Thirteen riders were asked to dismount from ponies at the Great Yorkshire Show last week when they appeared to weigh over 20% of their ponies’ weight, spurring international conversation about suitability, equine welfare and the best way to enforce such a rule.
The Great Yorkshire Show in Great Britain has implemented a rider weight policy that it has enforced since at least 2016: any rider who appears to weigh more than 20% of the weight of their mount (typically in the pony divisions) is asked to dismount. Riders have the option of weighing in on the show grounds with their tack to appeal; recently, scales were also added to weigh ponies.
No rider has been asked to dismount in the ring; the decision is made in the warm-up areas by an observing veterinarian and the request to dismount is given discreetly. Most of the offenders seem to be adults schooling ponies.
The Great Yorkshire Show has adopted this policy in the name of equine welfare, seeking to ensure suitability of rider to mount. Multiple studies have confirmed that when asked to carry 25% or more of their body weight, including both rider and tack, horses demonstrate increased heart rates for longer periods after exercise plus increased post-exercise muscle soreness and tightness. Interestingly, these same results have been observed specifically in Icelandic horses, a breed often touted for its ability to carry full-size adults despite its small stature. It’s worth noting, however, that in all of the studies the horses with the widest and strongest backs experienced less soreness with increased weight than other horses in the study. (It’s also worth noting that the 20% figure guideline matches those published in US Cavalry manuals from 1920.)
Adopting this guideline at face value appears to be a good decision for equine welfare — but guidelines are meant to be a guide, not a hard-and-fast rule. Stouter-built horses with good bone and well-developed backs may be able to carry more than 20% of their own weight without adverse affects, as the above studies suggest. Common sense observation also suggests that there’s a big difference to the horse between the balanced weight of an experienced, athletic rider and the unbalanced “dead” weight of an inexperienced rider (the so-called “sack of potatoes”). Rider fitness is generally believed to be more important than rider weight.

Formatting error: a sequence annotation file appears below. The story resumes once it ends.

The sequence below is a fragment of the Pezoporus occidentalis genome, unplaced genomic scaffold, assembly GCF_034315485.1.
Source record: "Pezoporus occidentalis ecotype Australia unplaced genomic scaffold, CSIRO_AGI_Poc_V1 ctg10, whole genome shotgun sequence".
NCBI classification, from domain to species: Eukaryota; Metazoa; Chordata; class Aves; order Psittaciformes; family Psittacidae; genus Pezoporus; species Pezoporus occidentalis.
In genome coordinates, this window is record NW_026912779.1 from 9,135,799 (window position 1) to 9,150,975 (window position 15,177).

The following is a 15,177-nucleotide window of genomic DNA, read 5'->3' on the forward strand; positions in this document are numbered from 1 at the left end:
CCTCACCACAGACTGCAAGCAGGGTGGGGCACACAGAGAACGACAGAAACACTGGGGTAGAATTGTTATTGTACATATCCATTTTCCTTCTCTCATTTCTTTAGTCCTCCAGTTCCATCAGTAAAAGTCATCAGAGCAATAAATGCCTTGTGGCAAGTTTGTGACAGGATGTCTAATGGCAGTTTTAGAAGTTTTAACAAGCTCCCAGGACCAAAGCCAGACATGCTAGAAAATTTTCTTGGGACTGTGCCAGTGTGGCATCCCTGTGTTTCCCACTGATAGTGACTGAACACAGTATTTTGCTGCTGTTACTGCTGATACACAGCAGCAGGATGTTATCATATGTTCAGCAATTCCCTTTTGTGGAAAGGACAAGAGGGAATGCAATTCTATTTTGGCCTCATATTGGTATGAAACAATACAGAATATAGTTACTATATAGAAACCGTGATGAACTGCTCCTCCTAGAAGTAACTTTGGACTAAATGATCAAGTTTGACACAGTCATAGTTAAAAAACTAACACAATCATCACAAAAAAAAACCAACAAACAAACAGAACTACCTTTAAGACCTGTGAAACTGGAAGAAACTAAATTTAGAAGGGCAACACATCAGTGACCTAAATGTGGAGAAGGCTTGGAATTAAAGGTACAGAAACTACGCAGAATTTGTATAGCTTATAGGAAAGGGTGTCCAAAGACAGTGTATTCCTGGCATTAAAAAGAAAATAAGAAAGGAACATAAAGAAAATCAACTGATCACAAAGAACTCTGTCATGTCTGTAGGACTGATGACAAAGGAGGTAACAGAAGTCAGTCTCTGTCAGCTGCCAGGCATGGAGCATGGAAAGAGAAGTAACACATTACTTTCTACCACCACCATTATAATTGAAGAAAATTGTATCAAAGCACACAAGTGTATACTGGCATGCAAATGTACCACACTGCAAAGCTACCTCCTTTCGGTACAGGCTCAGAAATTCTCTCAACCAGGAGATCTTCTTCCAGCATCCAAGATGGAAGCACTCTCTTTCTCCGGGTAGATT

The Great Yorkshire Show policy, based on observation, appears mostly to target adult riders schooling small ponies; there did not appear to be any concern with larger breeds. Certainly, suitability of horse and rider is an important consideration in the equestrian world, and true small ponies are generally considered suitable only as children’s mounts. If the goal of the Great Yorkshire Show is to enforce suitability, perhaps the rule should not be a numbers game targeted at weight; if enforcing a weight policy for the sake of equine welfare is the goal, all equines should be observed and not just the small ponies.
Regardless of the ultimate goal of the show’s policy, the rule is understandably controversial: with determinations of weight made by observation only, the process feels presumptive, and many competitors have voiced strong concerns about the process as well as the need for adult riders to safely school small ponies. On the other hand, show management has also received praise from an equestrian community increasingly concerned about suitability of horse and rider.
There are plenty of shades of gray to this debate: rider fitness and weight as well as horse fitness, build and weight all come into play when determining suitability, not to mention height of both rider and horse. While pairing the right riders and mounts is critical, what’s the best way to determine how this should be done?